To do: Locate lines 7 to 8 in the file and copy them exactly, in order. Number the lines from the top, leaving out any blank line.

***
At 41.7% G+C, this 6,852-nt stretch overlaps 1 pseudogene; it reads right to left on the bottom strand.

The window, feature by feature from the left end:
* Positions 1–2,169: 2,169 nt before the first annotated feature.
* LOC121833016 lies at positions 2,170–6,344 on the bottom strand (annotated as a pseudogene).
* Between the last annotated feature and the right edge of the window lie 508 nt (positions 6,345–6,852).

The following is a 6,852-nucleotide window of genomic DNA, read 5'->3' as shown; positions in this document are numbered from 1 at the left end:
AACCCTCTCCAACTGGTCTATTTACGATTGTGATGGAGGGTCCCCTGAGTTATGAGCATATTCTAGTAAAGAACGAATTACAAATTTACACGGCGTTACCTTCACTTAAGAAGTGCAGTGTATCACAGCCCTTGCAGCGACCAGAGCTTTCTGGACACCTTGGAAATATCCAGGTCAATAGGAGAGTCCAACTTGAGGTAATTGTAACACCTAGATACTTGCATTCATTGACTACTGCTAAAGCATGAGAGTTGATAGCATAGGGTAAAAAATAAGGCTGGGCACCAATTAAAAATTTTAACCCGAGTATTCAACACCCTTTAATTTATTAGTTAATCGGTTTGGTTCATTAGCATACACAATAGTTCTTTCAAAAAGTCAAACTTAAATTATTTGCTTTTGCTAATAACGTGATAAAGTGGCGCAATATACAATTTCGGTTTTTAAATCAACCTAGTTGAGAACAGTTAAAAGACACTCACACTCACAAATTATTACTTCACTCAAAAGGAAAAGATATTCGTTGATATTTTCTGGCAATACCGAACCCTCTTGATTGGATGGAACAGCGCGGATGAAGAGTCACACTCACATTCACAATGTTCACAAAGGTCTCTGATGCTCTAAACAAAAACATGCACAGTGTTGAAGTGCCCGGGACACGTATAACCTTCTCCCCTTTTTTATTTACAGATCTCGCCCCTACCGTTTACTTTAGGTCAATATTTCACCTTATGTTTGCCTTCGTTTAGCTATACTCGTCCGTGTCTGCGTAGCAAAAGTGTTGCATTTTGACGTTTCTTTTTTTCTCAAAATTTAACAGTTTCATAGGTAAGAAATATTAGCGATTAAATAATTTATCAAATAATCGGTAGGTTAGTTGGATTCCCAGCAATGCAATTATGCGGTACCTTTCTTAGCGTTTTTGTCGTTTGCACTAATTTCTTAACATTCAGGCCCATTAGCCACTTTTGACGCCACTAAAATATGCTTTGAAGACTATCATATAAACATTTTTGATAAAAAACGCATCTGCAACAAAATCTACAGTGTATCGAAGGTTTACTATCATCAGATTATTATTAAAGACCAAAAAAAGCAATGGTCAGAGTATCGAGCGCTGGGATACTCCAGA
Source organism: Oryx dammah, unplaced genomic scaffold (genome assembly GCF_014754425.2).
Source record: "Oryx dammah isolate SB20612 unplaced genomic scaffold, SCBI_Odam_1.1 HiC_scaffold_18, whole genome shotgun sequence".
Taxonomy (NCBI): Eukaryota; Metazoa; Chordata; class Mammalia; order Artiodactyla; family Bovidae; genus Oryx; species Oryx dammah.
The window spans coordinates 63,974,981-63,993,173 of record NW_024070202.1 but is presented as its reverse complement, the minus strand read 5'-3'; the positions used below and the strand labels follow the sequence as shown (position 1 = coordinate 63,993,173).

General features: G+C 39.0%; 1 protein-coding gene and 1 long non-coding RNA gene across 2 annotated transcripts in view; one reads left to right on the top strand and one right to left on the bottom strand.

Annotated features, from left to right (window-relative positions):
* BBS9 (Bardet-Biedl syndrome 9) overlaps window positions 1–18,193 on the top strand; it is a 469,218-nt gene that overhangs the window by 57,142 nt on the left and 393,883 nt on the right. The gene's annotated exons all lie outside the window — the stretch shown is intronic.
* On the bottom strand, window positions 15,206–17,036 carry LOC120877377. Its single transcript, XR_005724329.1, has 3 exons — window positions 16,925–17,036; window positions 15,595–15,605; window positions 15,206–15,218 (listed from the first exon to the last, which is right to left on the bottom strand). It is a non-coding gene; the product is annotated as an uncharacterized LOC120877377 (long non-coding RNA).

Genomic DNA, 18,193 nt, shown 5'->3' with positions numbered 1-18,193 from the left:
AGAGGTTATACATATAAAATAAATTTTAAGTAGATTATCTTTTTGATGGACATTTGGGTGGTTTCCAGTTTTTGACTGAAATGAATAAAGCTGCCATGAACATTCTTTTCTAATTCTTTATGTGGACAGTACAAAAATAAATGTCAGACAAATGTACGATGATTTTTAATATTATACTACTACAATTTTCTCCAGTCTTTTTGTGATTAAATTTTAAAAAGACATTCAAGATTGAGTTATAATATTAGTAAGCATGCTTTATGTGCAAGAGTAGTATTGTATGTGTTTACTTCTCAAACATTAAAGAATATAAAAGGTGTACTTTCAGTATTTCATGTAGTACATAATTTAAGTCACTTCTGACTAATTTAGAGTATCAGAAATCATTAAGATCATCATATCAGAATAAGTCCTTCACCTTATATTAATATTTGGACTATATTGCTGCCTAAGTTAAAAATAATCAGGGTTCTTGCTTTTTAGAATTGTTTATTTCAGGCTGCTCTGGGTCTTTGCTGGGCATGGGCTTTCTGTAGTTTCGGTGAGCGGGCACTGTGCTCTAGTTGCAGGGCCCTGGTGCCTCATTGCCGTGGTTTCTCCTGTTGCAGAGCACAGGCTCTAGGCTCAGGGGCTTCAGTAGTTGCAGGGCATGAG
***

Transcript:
AACCCTCTCCAACTGGTCTATTTACGATTGTGATGGAGGGTCCCCTGAGTTATGAGCATATTCTAGTAAAGAACGAATTACAAATTTACACGGCGTTACCTTCACTTAAGAAGTGCAGTGTATCACAGCCCTTGCAGCGACCAGAGCTTTCTGGACACCTTGGAAATATCCAGGTCAATAGGAGAGTCCAACTTGAGGTAATTGTAACACCTAGATACTTGCATTCATTGACTACTGCTAAAGCATGAGAGTTGATAGCATAGGGTAAAAAATAAGGCTGGGCACCAATTAAAAATTTTAACCCGAGTATTCAACACCCTTTAATTTATTAGTTAATCGGTTTGGTTCATTAGCATACACAATAGTTCTTTCAAAAAGTCAAACTTAAATTATTTGCTTTTGCTAATAACGTGATAAAGTGGCGCAATATACAATTTCGGTTTTTAAATCAACCTAGTTGAGAACAGTTAAAAGACACTCACACTCACAAATTATTACTTCACTCAAAAGGAAAAGATATTCGTTGATATTTTCTGGCAATACCGAACCCTCTTGATTGGATGGAACAGCGCGGATGAAGAGTCACACTCACATTCACAATGTTCACAAAGGTCTCTGATGCTCTAAACAAAAACATGCACAGTGTTGAAGTGCCCGGGACACGTATAACCTTCTCCCCTTTTTTATTTACAGATCTCGCCCCTACCGTTTACTTTAGGTCAATATTTCACCTTATGTTTGCCTTCGTTTAGCTATACTCGTCCGTGTCTGCGTAGCAAAAGTGTTGCATTTTGACGTTTCTTTTTTTCTCAAAATTTAACAGTTTCATAGGTAAGAAATATTAGCGATTAAATAATTTATCAAATAATCGGTAGGTTAGTTGGATTCCCAGCAATGCAATTATGCGGTACCTTTCTTAGCGTTTTTGTCGTTTGCACTAATTTCTTAACATTCAGGCCCATTAGCCACTTTTGACGCCACTAAAATATGCTTTGAAGACTATCATATAAACATTTTTGATAAAAAACGCATCTGCAACAAAATCTACAGTGTATCGAAGGTTTACTATCATCAGATTATTATTAAAGACCAAAAAAAGCAATGGTCAGAGTATCGAGCGCTGGGATACTCCAGA
Source organism: Oryx dammah, unplaced genomic scaffold (genome assembly GCF_014754425.2).